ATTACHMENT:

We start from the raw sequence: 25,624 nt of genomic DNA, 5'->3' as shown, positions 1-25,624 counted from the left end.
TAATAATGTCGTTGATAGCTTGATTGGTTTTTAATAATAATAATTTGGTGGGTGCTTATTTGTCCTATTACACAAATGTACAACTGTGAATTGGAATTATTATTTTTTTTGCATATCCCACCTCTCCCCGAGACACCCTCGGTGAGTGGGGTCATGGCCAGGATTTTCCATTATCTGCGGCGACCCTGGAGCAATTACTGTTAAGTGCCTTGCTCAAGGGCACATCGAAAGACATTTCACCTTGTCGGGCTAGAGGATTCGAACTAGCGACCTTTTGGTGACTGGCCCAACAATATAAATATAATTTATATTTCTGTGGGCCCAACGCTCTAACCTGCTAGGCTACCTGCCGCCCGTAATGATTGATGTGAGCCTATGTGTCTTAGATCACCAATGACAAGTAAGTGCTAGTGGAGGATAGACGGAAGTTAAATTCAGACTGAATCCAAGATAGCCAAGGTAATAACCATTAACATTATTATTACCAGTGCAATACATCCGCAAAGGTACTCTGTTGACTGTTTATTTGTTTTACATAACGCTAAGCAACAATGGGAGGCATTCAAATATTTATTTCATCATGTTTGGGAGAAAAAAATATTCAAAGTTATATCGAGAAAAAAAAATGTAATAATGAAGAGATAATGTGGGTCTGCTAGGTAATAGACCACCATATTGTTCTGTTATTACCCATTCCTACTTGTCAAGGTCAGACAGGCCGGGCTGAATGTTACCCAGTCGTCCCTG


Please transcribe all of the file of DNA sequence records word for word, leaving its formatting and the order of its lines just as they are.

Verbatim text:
We start from the raw sequence: 25,624 nt of genomic DNA, 5'->3' as shown, positions 1-25,624 counted from the left end.
TAATAATGTCGTTGATAGCTTGATTGGTTTTTAATAATAATAATTTGGTGGGTGCTTATTTGTCCTATTACACAAATGTACAACTGTGAATTGGAATTATTATTTTTTTTGCATATCCCACCTCTCCCCGAGACACCCTCGGTGAGTGGGGTCATGGCCAGGATTTTCCATTATCTGCGGCGACCCTGGAGCAATTACTGTTAAGTGCCTTGCTCAAGGGCACATCGAAAGACATTTCACCTTGTCGGGCTAGAGGATTCGAACTAGCGACCTTTTGGTGACTGGCCCAACAATATAAATATAATTTATATTTCTGTGGGCCCAACGCTCTAACCTGCTAGGCTACCTGCCGCCCGTAATGATTGATGTGAGCCTATGTGTCTTAGATCACCAATGACAAGTAAGTGCTAGTGGAGGATAGACGGAAGTTAAATTCAGACTGAATCCAAGATAGCCAAGGTAATAACCATTAACATTATTATTACCAGTGCAATACATCCGCAAAGGTACTCTGTTGACTGTTTATTTGTTTTACATAACGCTAAGCAACAATGGGAGGCATTCAAATATTTATTTCATCATGTTTGGGAGAAAAAAATATTCAAAGTTATATCGAGAAAAAAAAATGTAATAATGAAGAGATAATGTGGGTCTGCTAGGTAATAGACCACCATATTGTTCTGTTATTACCCATTCCTACTTGTCAAGGTCAGACAGGCCGGGCTGAATGTTACCCAGTCGTCCCTG